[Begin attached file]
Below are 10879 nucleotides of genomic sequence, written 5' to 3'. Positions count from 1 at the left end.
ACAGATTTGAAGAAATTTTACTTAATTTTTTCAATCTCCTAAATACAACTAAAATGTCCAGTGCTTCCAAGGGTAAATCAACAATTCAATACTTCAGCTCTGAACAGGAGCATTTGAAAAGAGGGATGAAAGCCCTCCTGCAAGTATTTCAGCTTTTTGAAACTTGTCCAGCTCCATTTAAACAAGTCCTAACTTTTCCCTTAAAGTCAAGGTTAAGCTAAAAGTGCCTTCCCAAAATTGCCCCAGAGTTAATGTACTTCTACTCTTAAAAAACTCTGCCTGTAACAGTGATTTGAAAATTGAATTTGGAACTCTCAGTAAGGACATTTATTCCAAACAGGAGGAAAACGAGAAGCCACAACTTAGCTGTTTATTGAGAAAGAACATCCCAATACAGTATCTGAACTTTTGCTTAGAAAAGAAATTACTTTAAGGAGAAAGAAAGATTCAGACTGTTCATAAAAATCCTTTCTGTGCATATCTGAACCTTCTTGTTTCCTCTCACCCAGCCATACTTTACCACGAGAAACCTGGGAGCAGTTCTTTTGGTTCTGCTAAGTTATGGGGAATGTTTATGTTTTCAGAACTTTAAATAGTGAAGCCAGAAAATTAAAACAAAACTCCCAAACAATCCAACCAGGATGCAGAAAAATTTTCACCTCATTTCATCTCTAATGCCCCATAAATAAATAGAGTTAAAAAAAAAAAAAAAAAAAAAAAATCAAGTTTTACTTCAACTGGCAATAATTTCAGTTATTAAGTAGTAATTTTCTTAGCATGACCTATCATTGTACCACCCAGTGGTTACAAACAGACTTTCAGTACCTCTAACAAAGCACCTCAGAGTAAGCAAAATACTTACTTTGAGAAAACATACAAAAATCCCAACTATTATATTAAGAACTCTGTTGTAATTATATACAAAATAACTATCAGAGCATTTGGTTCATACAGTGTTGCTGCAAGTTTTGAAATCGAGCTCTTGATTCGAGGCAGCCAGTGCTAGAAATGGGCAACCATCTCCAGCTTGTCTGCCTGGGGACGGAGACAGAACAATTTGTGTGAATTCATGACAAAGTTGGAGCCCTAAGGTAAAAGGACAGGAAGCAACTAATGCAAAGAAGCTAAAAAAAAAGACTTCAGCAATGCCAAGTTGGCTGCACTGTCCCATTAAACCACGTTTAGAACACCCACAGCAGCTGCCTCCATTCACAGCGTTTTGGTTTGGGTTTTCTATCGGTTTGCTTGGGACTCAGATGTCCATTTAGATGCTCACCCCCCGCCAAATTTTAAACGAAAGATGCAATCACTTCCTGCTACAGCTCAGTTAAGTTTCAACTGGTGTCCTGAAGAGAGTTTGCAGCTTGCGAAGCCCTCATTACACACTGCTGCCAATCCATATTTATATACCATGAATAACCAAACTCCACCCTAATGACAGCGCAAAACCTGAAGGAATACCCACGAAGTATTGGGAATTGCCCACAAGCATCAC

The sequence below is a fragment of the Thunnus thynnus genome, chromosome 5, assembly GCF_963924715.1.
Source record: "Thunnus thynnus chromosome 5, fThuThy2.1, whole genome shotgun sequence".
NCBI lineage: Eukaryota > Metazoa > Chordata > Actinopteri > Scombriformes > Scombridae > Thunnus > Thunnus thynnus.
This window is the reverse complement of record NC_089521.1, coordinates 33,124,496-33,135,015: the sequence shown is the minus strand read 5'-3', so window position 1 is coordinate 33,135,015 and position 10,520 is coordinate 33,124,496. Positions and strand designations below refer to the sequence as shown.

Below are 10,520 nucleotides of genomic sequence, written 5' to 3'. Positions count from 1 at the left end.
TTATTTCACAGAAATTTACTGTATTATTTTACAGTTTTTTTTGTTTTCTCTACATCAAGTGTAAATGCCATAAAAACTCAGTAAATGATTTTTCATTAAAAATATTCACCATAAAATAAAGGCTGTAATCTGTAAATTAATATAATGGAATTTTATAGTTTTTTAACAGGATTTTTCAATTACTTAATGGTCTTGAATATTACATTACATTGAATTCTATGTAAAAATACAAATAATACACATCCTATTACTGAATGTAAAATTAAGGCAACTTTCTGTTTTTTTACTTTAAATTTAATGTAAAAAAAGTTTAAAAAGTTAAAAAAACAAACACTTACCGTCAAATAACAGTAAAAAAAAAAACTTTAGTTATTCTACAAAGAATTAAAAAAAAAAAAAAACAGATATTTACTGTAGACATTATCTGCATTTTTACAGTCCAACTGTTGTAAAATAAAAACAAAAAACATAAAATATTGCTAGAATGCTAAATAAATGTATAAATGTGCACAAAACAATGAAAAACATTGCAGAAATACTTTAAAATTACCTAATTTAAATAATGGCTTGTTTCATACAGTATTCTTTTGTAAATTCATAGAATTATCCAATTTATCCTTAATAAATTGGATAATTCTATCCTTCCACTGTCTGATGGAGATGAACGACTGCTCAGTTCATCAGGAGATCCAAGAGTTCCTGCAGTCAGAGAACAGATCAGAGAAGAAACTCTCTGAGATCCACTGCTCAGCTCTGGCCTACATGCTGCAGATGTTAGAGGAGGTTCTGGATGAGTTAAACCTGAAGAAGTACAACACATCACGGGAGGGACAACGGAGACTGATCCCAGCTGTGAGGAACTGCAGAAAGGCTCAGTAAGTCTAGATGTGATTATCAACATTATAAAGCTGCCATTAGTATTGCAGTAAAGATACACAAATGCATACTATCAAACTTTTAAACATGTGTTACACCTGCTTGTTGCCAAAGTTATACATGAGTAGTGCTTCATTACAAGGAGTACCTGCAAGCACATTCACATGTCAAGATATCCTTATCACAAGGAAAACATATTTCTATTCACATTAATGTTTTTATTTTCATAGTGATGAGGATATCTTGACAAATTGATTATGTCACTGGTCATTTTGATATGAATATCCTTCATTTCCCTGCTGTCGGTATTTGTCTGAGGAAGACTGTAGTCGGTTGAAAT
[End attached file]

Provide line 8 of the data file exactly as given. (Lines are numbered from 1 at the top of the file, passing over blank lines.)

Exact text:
TTATTTCACAGAAATTTACTGTATTATTTTACAGTTTTTTTTGTTTTCTCTACATCAAGTGTAAATGCCATAAAAACTCAGTAAATGATTTTTCATTAAAAATATTCACCATAAAATAAAGGCTGTAATCTGTAAATTAATATAATGGAATTTTATAGTTTTTTAACAGGATTTTTCAATTACTTAATGGTCTTGAATATTACATTACATTGAATTCTATGTAAAAATACAAATAATACACATCCTATTACTGAATGTAAAATTAAGGCAACTTTCTGTTTTTTTACTTTAAATTTAATGTAAAAAAAGTTTAAAAAGTTAAAAAAACAAACACTTACCGTCAAATAACAGTAAAAAAAAAAACTTTAGTTATTCTACAAAGAATTAAAAAAAAAAAAAAACAGATATTTACTGTAGACATTATCTGCATTTTTACAGTCCAACTGTTGTAAAATAAAAACAAAAAACATAAAATATTGCTAGAATGCTAAATAAATGTATAAATGTGCACAAAACAATGAAAAACATTGCAGAAATACTTTAAAATTACCTAATTTAAATAATGGCTTGTTTCATACAGTATTCTTTTGTAAATTCATAGAATTATCCAATTTATCCTTAATAAATTGGATAATTCTATCCTTCCACTGTCTGATGGAGATGAACGACTGCTCAGTTCATCAGGAGATCCAAGAGTTCCTGCAGTCAGAGAACAGATCAGAGAAGAAACTCTCTGAGATCCACTGCTCAGCTCTGGCCTACATGCTGCAGATGTTAGAGGAGGTTCTGGATGAGTTAAACCTGAAGAAGTACAACACATCACGGGAGGGACAACGGAGACTGATCCCAGCTGTGAGGAACTGCAGAAAGGCTCAGTAAGTCTAGATGTGATTATCAACATTATAAAGCTGCCATTAGTATTGCAGTAAAGATACACAAATGCATACTATCAAACTTTTAAACATGTGTTACACCTGCTTGTTGCCAAAGTTATACATGAGTAGTGCTTCATTACAAGGAGTACCTGCAAGCACATTCACATGTCAAGATATCCTTATCACAAGGAAAACATATTTCTATTCACATTAATGTTTTTATTTTCATAGTGATGAGGATATCTTGACAAATTGATTATGTCACTGGTCATTTTGATATGAATATCCTTCATTTCCCTGCTGTCGGTATTTGTCTGAGGAAGACTGTAGTCGGTTGAAAT